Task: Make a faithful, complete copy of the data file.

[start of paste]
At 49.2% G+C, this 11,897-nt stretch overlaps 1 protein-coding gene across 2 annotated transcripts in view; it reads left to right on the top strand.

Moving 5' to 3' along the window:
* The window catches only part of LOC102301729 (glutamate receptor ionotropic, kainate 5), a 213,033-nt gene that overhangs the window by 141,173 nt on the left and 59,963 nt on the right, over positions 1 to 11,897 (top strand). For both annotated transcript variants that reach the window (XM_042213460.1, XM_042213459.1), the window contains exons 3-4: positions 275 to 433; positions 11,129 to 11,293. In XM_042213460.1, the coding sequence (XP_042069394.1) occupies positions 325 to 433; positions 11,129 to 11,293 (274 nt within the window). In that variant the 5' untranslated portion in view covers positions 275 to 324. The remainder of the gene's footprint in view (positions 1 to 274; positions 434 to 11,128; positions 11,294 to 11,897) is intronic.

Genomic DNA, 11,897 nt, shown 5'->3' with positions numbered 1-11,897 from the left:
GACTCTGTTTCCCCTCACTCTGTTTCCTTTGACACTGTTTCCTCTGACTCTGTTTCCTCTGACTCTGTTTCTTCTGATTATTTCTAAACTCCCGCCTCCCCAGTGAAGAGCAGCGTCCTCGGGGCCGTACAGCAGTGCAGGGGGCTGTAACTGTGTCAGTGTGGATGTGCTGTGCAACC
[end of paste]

At 49.2% G+C, this 11,897-nt stretch overlaps 1 protein-coding gene across 2 annotated transcripts in view; it reads left to right on the top strand.

Moving 5' to 3' along the window:
* The window catches only part of LOC102301729 (glutamate receptor ionotropic, kainate 5), a 213,033-nt gene that overhangs the window by 141,173 nt on the left and 59,963 nt on the right, over positions 1 to 11,897 (top strand). For both annotated transcript variants that reach the window (XM_042213460.1, XM_042213459.1), the window contains exons 3-4: positions 275 to 433; positions 11,129 to 11,293. In XM_042213460.1, the coding sequence (XP_042069394.1) occupies positions 325 to 433; positions 11,129 to 11,293 (274 nt within the window). In that variant the 5' untranslated portion in view covers positions 275 to 324. The remainder of the gene's footprint in view (positions 1 to 274; positions 434 to 11,128; positions 11,294 to 11,897) is intronic.

Genomic DNA, 11,897 nt, shown 5'->3' with positions numbered 1-11,897 from the left:
GACTCTGTTTCCCCTCACTCTGTTTCCTTTGACACTGTTTCCTCTGACTCTGTTTCCTCTGACTCTGTTTCTTCTGATTATTTCTAAACTCCCGCCTCCCCAGTGAAGAGCAGCGTCCTCGGGGCCGTACAGCAGTGCAGGGGGCTGTAACTGTGTCAGTGTGGATGTGCTGTGCAACC